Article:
With scoring goals becoming an increasingly difficult task, the UMBC men’s lacrosse team is fully aware it cannot afford to waste high-percentage opportunities to dent the scoreboard.
But turnovers, inaccurate shots and missed chances can sink any offense, and those ingredients contributed to the host Retrievers absorbing a 7-6 loss to Stony Brook before an announced 456 at UMBC Stadium in Catonsville on Sunday afternoon.
Trailing 7-3 after three quarters, UMBC scored three goals in the first 4:57 of the final stanza to trim the deficit to a single goal. But the next four offensive possessions ended in a turnover, a shot that settled in the outside netting of the cage, another turnover, and a third turnover to end the game.
“We haven’t been producing this year,” said junior midfielder Billy Nolan, a Crofton resident and Arundel graduate who did what he could with a game-high four points on three goals and one assist. “So we’re all frustrated. We’re frustrated because the defense is playing their butts off. We’re just not putting enough on the field for them, and it’s really disappointing, especially as a leader of the offense.”
That unit has been particularly underwhelming. The Retrievers have yet to score 10 goals in a game this season and had entered Sunday ranked second-to-last in goals per game at 6.7.
The offense played its third straight game without leading scorer and freshman attackman Trevor Patschorke, who had accumulated 11 goals and two assists in four games before a knee injury proved too painful. Freshman midfielder Steven Zichelli (Severna Park) added one goal and one assist, and junior attackman Jack Andrews (St. Mary’s) contributed two assists, but UMBC got little production from other players.
The offense started three freshmen in Zichelli, fellow midfielder Ben Keller and attackman Brett Baucia (Archbishop Spalding), but coach Ryan Moran challenged the players after the game to avoid using youth and inexperience as an excuse.
“We’re in the middle of March right now,” he said. “There are expectations you have from the kids that shouldn’t just be a senior expectation or a junior or sophomore expectation. It’s just in everything — the adjustments in the game, didn’t do what we had game-planned for the whole week and translate that onto the field. We really don’t do a tremendous job of that right now, and I don’t know why. So that’s why it’s on me. I’ve got to figure out a way for us to get better.”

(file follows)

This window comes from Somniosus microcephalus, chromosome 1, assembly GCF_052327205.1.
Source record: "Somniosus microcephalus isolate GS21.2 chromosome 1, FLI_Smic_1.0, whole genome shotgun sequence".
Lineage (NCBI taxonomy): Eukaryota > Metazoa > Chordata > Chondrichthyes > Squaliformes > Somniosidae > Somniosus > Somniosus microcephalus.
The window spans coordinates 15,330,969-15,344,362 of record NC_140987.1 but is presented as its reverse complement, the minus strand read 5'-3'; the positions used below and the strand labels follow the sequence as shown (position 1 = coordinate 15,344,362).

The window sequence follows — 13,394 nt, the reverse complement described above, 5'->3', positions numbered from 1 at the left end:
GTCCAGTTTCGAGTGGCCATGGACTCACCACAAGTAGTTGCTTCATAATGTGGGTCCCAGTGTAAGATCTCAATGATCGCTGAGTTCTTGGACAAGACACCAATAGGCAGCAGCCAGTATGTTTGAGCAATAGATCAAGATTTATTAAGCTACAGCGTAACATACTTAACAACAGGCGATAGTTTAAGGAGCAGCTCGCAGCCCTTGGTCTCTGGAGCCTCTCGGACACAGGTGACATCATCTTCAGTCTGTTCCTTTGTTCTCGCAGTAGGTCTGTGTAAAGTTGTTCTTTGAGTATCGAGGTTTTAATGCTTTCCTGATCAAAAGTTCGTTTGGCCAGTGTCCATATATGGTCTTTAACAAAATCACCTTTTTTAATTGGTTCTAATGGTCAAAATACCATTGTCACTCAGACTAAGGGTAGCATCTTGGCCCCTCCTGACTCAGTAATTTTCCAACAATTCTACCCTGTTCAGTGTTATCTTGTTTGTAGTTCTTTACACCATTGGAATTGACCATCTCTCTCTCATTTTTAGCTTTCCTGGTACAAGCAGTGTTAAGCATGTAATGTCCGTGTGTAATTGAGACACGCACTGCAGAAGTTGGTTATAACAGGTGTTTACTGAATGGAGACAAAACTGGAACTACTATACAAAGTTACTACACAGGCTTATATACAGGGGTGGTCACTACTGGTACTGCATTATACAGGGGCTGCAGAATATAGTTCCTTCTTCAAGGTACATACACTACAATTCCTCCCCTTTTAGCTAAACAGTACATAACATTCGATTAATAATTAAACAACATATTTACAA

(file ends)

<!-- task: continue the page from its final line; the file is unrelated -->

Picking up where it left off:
On Sunday, the Retrievers took 37 shots for a 16.2 shooting percentage and forced Seawolves sophomore goalkeeper Michael Bollinger to make only six saves. They also committed 13 turnovers — six of which ended their first eight possessions on offense. Another giveaway helped Stony Brook kill a two-man short-handed situation in the third quarter.
In fact, UMBC whiffed on two six-on-four advantages, ending one situation in the fourth quarter on an ill-advised shot by sophomore attackman Ryan Frawley that Bollinger easily caught in his stick. That contributed to a 2-of-7 showing on extra-man opportunities for the Retrievers that energized the Seawolves’ sideline.
“It’s funny because against Virginia,” Stony Brook coach Jim Nagle said, alluding to a 15-14 loss to the No. 9 Cavaliers on March 10, “we were down two men for close to three minutes and we gave up a ton of goals. So I was happy for guys pulling together and getting those stops.”
Still, despite the miscues, UMBC had the ball in the Seawolves’ defensive zone with 22.8 seconds left in regulation and a chance to send it into overtime. Nolan flashed to the slot and was open long enough for Frawley to pass him the ball. But the ball bounded to the midfield, and the final horn sounded.
Frawley and Nolan accepted blame for the missed opportunity.
What is especially galling is that the game was the America East opener for both teams, and UMBC had defeated the Seawolves, 12-9, last season en route to making its first appearance in the conference tournament since 2014. Now the Retrievers (2-5 overall, 0-1 in the league) find themselves behind Stony Brook (2-5, 1-0), No. 1 Albany (6-0, 1-0) and UMass Lowell (4-4, 1-0) in the America East.
“We came in, and I just don’t think we were focused enough,” Frawley said. “It’s a conference game, and tensions are high. Everyone’s going out there fighting for their lives. This is our way to get into the tournament, and I just don’t think we came out ready enough. We weren’t focused and it really caught up to us and bit us in the behind.”